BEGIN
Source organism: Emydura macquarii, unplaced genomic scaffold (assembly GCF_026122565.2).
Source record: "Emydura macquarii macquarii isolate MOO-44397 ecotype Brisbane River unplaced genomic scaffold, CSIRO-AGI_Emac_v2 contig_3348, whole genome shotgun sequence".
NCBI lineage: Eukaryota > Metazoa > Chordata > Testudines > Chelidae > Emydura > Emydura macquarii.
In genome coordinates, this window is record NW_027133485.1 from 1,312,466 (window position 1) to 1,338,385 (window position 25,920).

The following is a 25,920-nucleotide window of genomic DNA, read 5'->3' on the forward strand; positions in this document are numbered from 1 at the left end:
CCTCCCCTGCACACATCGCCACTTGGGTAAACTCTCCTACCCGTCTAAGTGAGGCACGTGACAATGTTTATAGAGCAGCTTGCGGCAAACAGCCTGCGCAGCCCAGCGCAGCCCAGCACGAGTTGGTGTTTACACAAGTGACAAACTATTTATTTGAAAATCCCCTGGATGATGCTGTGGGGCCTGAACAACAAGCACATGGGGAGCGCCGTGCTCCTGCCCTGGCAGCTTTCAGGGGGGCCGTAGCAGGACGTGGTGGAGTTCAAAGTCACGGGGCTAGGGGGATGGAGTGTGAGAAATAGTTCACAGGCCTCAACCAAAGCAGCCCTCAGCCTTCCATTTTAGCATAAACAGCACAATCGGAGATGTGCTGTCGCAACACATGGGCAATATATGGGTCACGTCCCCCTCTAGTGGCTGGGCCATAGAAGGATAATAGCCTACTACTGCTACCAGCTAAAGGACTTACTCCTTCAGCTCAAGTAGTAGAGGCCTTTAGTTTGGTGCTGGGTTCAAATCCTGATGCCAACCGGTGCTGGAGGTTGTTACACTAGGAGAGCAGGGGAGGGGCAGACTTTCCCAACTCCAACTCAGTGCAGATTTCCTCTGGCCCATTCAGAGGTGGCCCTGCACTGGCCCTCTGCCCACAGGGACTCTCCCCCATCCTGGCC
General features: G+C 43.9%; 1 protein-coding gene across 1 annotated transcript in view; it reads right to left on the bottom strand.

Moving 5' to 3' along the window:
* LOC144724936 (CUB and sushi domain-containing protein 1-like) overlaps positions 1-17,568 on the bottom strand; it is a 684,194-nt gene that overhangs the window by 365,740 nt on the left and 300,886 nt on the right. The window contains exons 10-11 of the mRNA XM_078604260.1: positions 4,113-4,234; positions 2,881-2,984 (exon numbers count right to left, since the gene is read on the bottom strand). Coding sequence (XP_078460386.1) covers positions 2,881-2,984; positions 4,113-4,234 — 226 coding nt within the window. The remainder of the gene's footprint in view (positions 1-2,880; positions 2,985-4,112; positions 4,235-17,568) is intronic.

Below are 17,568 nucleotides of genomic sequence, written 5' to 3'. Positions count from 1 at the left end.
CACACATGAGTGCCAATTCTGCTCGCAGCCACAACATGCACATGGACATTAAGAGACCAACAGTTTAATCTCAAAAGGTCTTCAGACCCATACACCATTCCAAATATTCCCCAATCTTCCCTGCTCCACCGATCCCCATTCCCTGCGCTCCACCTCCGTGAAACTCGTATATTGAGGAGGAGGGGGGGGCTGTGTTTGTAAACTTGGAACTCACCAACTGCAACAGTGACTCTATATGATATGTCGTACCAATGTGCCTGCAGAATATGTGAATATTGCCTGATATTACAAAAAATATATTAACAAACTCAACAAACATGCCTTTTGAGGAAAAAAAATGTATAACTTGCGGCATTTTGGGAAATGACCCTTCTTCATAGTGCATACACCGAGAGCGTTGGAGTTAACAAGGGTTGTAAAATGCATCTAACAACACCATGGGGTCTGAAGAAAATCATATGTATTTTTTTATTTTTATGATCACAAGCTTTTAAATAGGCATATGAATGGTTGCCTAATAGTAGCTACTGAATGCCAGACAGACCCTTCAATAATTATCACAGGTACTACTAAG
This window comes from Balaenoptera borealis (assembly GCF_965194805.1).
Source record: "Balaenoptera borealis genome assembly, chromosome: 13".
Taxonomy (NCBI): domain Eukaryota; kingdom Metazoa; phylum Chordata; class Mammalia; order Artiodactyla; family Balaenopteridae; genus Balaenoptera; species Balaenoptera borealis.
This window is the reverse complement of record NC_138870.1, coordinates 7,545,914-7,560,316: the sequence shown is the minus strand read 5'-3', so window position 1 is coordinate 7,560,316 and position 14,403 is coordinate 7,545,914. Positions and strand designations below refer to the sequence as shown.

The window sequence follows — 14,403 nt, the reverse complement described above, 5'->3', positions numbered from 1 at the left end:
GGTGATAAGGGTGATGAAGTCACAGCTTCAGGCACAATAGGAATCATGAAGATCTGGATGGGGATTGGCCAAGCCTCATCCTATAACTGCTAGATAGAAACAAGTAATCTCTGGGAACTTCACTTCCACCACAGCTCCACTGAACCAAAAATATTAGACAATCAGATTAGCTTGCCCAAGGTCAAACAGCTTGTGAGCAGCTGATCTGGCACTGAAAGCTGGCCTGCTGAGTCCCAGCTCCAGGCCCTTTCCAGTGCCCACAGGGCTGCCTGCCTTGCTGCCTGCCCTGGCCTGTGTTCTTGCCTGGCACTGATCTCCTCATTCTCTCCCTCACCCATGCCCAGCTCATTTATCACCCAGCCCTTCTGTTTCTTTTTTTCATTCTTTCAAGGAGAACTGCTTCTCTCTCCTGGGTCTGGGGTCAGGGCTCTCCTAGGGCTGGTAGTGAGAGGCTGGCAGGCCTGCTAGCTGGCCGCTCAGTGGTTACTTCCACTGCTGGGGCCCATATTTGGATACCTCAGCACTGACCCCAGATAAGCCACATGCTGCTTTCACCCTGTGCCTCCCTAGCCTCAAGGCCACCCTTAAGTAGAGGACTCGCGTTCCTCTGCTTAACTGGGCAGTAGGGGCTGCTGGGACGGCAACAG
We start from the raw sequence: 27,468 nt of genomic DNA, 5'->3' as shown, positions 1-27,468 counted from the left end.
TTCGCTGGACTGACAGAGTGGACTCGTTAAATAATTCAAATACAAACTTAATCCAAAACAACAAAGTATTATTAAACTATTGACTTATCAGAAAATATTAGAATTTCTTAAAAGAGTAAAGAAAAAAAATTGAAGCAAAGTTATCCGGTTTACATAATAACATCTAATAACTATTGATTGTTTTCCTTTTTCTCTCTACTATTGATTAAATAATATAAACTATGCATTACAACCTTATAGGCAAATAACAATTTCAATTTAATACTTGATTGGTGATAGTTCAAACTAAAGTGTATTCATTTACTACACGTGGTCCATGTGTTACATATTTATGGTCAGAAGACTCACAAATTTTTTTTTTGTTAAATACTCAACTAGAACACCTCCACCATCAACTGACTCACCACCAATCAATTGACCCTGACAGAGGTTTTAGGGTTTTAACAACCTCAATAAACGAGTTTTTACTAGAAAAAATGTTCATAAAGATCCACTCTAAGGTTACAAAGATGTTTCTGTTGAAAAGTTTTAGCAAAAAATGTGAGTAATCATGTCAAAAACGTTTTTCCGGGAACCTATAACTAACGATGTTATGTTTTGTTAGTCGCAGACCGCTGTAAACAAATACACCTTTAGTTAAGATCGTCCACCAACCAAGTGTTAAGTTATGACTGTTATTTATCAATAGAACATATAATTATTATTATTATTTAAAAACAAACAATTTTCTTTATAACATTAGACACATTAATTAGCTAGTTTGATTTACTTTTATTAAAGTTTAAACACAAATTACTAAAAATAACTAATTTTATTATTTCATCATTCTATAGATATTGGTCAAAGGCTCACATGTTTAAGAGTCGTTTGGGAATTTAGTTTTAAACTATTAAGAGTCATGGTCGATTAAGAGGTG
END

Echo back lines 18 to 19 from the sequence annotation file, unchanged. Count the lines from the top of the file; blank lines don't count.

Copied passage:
We start from the raw sequence: 27,468 nt of genomic DNA, 5'->3' as shown, positions 1-27,468 counted from the left end.
TTCGCTGGACTGACAGAGTGGACTCGTTAAATAATTCAAATACAAACTTAATCCAAAACAACAAAGTATTATTAAACTATTGACTTATCAGAAAATATTAGAATTTCTTAAAAGAGTAAAGAAAAAAAATTGAAGCAAAGTTATCCGGTTTACATAATAACATCTAATAACTATTGATTGTTTTCCTTTTTCTCTCTACTATTGATTAAATAATATAAACTATGCATTACAACCTTATAGGCAAATAACAATTTCAATTTAATACTTGATTGGTGATAGTTCAAACTAAAGTGTATTCATTTACTACACGTGGTCCATGTGTTACATATTTATGGTCAGAAGACTCACAAATTTTTTTTTTGTTAAATACTCAACTAGAACACCTCCACCATCAACTGACTCACCACCAATCAATTGACCCTGACAGAGGTTTTAGGGTTTTAACAACCTCAATAAACGAGTTTTTACTAGAAAAAATGTTCATAAAGATCCACTCTAAGGTTACAAAGATGTTTCTGTTGAAAAGTTTTAGCAAAAAATGTGAGTAATCATGTCAAAAACGTTTTTCCGGGAACCTATAACTAACGATGTTATGTTTTGTTAGTCGCAGACCGCTGTAAACAAATACACCTTTAGTTAAGATCGTCCACCAACCAAGTGTTAAGTTATGACTGTTATTTATCAATAGAACATATAATTATTATTATTATTTAAAAACAAACAATTTTCTTTATAACATTAGACACATTAATTAGCTAGTTTGATTTACTTTTATTAAAGTTTAAACACAAATTACTAAAAATAACTAATTTTATTATTTCATCATTCTATAGATATTGGTCAAAGGCTCACATGTTTAAGAGTCGTTTGGGAATTTAGTTTTAAACTATTAAGAGTCATGGTCGATTAAGAGGTG